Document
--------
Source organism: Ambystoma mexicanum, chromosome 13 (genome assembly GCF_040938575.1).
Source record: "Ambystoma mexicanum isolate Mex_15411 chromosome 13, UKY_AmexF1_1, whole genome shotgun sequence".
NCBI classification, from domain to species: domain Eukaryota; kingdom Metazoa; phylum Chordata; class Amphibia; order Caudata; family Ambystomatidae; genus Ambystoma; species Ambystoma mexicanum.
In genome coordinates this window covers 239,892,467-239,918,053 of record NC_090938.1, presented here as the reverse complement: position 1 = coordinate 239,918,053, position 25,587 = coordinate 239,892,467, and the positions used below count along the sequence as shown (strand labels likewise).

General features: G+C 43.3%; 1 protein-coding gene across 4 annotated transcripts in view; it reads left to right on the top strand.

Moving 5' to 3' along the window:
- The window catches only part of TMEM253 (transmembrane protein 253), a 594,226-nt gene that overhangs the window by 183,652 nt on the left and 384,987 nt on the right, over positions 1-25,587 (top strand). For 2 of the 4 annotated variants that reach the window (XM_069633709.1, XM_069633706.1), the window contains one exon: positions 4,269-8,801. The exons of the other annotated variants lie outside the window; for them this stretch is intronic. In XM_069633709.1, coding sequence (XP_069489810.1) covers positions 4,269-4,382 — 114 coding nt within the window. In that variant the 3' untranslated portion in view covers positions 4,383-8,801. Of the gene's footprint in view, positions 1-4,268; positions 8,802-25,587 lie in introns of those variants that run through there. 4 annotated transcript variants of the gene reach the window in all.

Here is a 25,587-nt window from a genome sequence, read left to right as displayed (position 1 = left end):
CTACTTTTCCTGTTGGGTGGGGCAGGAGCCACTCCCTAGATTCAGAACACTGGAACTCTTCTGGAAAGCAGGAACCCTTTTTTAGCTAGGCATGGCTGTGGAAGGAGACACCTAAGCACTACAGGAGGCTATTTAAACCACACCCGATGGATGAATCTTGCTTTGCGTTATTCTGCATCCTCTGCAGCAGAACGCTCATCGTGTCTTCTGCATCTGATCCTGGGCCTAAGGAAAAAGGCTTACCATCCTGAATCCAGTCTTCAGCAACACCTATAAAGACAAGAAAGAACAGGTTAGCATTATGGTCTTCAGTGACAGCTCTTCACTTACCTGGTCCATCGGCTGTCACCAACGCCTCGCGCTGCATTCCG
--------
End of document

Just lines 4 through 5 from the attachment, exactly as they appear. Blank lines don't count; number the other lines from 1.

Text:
In genome coordinates this window covers 239,892,467-239,918,053 of record NC_090938.1, presented here as the reverse complement: position 1 = coordinate 239,918,053, position 25,587 = coordinate 239,892,467, and the positions used below count along the sequence as shown (strand labels likewise).

General features: G+C 43.3%; 1 protein-coding gene across 4 annotated transcripts in view; it reads left to right on the top strand.